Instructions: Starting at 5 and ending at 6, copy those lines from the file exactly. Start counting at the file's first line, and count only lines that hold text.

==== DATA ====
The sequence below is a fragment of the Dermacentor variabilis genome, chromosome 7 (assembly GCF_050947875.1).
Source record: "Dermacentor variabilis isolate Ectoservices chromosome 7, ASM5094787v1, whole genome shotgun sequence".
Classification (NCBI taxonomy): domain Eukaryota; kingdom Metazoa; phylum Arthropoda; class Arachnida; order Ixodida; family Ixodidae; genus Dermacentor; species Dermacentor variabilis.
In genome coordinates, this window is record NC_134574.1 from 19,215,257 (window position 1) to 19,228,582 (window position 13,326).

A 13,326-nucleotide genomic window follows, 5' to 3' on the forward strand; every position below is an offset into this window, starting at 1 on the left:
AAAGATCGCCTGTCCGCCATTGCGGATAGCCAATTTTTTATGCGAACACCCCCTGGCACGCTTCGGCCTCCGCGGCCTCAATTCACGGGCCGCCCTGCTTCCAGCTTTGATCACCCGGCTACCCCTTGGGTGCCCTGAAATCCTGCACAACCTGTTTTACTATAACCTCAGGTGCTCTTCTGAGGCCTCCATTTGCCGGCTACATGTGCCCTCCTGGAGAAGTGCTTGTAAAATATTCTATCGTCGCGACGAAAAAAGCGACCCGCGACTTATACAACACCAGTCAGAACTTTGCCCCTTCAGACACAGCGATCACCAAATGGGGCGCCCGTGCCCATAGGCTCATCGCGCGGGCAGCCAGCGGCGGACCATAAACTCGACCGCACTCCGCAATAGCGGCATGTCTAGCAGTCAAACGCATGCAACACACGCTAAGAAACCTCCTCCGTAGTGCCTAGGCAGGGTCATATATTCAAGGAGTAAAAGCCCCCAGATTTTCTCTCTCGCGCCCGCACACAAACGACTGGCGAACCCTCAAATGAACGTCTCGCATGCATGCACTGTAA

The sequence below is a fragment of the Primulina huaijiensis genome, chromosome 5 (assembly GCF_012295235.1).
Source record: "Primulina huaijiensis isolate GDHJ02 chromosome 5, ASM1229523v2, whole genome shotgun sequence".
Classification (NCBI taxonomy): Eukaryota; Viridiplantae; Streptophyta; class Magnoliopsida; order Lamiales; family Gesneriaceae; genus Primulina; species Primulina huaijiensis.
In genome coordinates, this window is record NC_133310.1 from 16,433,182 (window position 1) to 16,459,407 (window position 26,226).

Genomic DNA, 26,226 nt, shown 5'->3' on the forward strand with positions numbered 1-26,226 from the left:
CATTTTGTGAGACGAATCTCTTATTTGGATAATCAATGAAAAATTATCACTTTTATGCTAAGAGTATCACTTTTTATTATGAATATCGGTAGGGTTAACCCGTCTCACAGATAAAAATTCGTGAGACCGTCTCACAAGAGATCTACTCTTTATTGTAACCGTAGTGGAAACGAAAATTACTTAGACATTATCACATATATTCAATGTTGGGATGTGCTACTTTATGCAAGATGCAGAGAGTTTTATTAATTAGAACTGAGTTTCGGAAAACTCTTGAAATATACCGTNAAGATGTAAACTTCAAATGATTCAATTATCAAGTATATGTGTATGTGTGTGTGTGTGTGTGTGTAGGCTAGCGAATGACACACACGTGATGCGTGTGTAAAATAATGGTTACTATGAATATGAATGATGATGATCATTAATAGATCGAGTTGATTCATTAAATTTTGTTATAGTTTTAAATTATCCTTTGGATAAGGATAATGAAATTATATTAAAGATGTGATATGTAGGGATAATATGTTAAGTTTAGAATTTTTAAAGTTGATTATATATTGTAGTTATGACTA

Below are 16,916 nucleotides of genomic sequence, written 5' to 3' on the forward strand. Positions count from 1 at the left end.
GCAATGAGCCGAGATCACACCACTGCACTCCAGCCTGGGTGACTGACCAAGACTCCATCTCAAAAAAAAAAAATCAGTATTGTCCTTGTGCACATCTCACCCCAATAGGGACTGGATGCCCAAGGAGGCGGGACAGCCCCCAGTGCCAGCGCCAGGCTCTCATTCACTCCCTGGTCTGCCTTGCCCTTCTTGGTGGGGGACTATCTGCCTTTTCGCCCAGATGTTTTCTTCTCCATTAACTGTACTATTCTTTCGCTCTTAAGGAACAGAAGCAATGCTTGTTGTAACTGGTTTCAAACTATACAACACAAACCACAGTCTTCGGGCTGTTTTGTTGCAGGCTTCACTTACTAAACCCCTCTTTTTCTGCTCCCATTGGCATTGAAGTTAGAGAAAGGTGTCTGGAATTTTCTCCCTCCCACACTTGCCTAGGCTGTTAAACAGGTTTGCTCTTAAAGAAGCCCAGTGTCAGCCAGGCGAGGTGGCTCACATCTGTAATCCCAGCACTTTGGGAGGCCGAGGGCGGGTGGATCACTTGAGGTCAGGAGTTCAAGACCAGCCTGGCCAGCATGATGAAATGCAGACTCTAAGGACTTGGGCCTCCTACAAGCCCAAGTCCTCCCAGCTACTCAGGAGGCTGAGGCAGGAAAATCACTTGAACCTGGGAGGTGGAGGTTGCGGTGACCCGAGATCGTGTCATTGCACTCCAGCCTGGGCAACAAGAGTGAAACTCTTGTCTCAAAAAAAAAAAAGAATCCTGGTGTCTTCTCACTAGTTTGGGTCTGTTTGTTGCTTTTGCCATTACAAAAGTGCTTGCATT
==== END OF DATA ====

A 13,326-nucleotide genomic window follows, 5' to 3' on the forward strand; every position below is an offset into this window, starting at 1 on the left:
AAAGATCGCCTGTCCGCCATTGCGGATAGCCAATTTTTTATGCGAACACCCCCTGGCACGCTTCGGCCTCCGCGGCCTCAATTCACGGGCCGCCCTGCTTCCAGCTTTGATCACCCGGCTACCCCTTGGGTGCCCTGAAATCCTGCACAACCTGTTTTACTATAACCTCAGGTGCTCTTCTGAGGCCTCCATTTGCCGGCTACATGTGCCCTCCTGGAGAAGTGCTTGTAAAATATTCTATCGTCGCGACGAAAAAAGCGACCCGCGACTTATACAACACCAGTCAGAACTTTGCCCCTTCAGACACAGCGATCACCAAATGGGGCGCCCGTGCCCATAGGCTCATCGCGCGGGCAGCCAGCGGCGGACCATAAACTCGACCGCACTCCGCAATAGCGGCATGTCTAGCAGTCAAACGCATGCAACACACGCTAAGAAACCTCCTCCGTAGTGCCTAGGCAGGGTCATATATTCAAGGAGTAAAAGCCCCCAGATTTTCTCTCTCGCGCCCGCACACAAACGACTGGCGAACCCTCAAATGAACGTCTCGCATGCATGCACTGTAA